|Berg, B; Matzner, E: Effect of N deposition on decomposition of plant litter and soil organic matter in forest systems, Environmental Reviews, 5, 1-25 (1997)|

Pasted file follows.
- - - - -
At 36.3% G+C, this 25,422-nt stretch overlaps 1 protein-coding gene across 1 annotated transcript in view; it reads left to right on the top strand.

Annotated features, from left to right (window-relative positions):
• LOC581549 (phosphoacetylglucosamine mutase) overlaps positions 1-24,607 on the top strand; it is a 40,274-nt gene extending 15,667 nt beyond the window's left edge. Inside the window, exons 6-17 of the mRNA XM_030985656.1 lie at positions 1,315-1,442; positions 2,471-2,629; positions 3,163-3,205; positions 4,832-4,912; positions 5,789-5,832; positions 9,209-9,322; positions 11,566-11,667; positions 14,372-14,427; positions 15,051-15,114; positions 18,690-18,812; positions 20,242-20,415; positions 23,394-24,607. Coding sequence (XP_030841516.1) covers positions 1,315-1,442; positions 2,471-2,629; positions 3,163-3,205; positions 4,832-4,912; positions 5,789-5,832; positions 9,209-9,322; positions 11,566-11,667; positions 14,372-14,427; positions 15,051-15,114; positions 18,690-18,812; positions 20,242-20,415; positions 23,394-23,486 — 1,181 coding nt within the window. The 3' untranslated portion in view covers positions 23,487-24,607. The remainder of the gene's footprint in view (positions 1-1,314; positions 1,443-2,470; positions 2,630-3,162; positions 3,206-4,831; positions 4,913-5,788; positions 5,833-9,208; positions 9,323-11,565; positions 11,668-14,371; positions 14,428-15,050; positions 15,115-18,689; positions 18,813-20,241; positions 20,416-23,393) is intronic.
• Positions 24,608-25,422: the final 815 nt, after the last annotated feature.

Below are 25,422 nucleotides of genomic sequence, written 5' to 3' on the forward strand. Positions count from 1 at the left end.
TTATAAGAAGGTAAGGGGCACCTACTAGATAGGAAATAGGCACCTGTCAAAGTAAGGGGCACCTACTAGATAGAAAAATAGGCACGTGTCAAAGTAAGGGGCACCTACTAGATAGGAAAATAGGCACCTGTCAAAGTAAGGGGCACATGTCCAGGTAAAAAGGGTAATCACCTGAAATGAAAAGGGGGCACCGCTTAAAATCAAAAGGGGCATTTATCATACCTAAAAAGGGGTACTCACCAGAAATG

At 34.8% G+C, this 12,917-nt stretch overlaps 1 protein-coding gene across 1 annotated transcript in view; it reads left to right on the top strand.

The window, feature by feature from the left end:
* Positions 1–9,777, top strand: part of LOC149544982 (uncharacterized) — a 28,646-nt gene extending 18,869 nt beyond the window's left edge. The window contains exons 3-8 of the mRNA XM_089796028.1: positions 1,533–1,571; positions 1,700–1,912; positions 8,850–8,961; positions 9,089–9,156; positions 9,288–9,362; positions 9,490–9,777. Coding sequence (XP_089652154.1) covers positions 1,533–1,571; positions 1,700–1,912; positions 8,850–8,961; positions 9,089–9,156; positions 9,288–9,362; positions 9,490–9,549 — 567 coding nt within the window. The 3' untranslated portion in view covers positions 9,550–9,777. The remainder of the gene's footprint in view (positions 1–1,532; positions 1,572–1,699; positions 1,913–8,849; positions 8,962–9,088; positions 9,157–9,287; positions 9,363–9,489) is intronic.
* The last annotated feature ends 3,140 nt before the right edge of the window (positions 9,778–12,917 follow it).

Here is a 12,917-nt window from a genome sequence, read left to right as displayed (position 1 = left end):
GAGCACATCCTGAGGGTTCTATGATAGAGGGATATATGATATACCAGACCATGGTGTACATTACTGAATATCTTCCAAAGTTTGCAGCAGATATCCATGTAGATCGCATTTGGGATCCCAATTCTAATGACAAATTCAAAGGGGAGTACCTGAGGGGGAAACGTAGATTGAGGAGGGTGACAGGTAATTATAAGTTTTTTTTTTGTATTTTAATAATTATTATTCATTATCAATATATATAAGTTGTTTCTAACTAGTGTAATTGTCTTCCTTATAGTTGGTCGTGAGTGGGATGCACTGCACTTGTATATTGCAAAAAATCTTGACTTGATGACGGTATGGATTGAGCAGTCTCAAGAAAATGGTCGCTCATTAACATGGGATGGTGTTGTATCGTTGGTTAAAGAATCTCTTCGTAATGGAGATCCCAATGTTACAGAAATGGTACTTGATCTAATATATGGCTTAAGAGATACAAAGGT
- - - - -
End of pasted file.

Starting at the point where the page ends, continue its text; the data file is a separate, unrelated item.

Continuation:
The effects of nitrogen (N) deposition on plant litter and soil organic matter decomposition differ depending on the stage of decomposition (early, late, and final stages). The effects can be divided further into direct and indirect ones. Direct effects: additions of ammonium and nitrate to fresh, newly shed litter stimulate the initial decomposition of celluloses and solubles. By contrast, addition of the same compounds to humus (final stages) clearly suppresses activity. This was seen in all studies reviewed and for several types of humus. Indirect effects: long-term deposition leads to increases in litter concentrations of N and other nutrients. This N in litter forms "natural" organic compounds and the resulting effects are similar to those resulting from natural variation among litter types. Thus, initial decomposition is generally higher for N (nutrient) rich plant litters than for litters with a lower N (nutrient) content. In later stages, at which lignin-degradation rates regulate litter decomposition, N has a retarding effect on decomposition. Significant negative correlations have also been found between N concentrations in humus and respiration rate. There probably is a sink for deposited N in the humus. We may conclude that N storage in humus is regulated by a positive feedback mechanism. Raised levels of N resulting from N deposition cause more humus to be left in the system, and the resulting lower levels of Mn further retards humus decomposition, thus leading to an increased storage of N in humus. Thus, when calculating critical loads it would be incorrect to assume that N pools in the humus remain at a steady state.